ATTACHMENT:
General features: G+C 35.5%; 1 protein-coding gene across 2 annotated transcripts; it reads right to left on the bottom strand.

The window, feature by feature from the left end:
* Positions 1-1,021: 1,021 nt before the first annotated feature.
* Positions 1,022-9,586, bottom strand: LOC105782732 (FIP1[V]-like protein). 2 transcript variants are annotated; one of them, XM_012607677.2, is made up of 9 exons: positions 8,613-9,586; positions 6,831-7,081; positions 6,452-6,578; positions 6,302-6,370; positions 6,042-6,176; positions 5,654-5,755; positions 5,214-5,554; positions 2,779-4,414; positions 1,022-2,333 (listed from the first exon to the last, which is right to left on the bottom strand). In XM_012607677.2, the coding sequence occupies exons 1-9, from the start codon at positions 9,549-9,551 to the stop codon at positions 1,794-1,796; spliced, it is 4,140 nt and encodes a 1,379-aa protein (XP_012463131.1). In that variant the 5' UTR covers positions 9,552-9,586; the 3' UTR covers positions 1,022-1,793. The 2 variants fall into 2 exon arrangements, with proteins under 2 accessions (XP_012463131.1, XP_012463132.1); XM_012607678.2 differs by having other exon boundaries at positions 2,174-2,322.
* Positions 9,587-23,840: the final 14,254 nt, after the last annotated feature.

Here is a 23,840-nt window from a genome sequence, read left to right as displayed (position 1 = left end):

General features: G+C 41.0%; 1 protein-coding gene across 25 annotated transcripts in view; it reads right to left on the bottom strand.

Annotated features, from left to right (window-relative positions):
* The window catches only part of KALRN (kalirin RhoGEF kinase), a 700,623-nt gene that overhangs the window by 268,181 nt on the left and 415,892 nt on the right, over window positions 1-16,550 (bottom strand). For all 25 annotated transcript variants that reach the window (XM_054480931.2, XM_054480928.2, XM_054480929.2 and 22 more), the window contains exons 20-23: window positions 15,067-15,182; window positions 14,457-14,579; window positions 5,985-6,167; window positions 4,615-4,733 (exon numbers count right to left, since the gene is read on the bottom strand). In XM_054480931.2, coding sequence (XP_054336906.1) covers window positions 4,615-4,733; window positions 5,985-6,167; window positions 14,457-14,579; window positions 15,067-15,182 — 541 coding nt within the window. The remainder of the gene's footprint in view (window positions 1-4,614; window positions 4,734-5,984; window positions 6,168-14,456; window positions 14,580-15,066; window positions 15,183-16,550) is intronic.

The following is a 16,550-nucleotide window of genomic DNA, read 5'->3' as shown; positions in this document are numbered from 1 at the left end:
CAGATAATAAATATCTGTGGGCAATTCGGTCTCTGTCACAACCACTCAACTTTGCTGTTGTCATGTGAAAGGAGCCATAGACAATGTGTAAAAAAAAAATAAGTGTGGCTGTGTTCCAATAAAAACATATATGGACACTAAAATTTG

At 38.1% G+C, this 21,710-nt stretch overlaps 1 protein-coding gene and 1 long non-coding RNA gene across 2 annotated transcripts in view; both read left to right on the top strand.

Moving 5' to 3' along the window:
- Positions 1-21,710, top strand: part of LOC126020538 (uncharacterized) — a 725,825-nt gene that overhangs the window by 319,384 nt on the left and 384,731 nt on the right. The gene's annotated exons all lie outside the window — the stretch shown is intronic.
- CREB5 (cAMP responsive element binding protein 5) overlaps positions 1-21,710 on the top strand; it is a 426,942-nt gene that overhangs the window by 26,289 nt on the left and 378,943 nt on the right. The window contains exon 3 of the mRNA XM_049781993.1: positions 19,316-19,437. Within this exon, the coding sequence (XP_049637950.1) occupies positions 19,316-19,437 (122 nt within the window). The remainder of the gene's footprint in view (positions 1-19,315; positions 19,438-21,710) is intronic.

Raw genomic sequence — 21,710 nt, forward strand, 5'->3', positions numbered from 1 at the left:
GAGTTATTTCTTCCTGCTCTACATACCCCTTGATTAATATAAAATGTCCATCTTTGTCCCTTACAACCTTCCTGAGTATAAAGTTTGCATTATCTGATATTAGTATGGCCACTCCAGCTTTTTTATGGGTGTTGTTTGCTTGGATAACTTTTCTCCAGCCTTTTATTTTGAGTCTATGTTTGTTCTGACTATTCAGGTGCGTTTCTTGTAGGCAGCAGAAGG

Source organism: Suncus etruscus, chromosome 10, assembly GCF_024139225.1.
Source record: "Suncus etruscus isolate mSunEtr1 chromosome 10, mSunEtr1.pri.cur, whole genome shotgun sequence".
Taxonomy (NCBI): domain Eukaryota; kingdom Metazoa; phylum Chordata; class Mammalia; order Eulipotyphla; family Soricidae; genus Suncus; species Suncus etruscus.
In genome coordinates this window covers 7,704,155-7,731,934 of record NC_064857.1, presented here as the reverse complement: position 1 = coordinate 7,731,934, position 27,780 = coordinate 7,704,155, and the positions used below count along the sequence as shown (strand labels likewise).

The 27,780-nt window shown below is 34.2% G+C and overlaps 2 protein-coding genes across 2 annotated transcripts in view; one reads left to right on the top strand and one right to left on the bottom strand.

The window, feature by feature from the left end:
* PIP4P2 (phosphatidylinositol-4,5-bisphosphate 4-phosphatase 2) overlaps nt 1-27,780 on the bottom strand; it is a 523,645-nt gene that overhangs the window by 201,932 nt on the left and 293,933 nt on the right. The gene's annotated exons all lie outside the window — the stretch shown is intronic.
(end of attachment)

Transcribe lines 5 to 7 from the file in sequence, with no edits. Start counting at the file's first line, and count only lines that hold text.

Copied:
* Positions 9,587-23,840: the final 14,254 nt, after the last annotated feature.

Here is a 23,840-nt window from a genome sequence, read left to right as displayed (position 1 = left end):

General features: G+C 41.0%; 1 protein-coding gene across 25 annotated transcripts in view; it reads right to left on the bottom strand.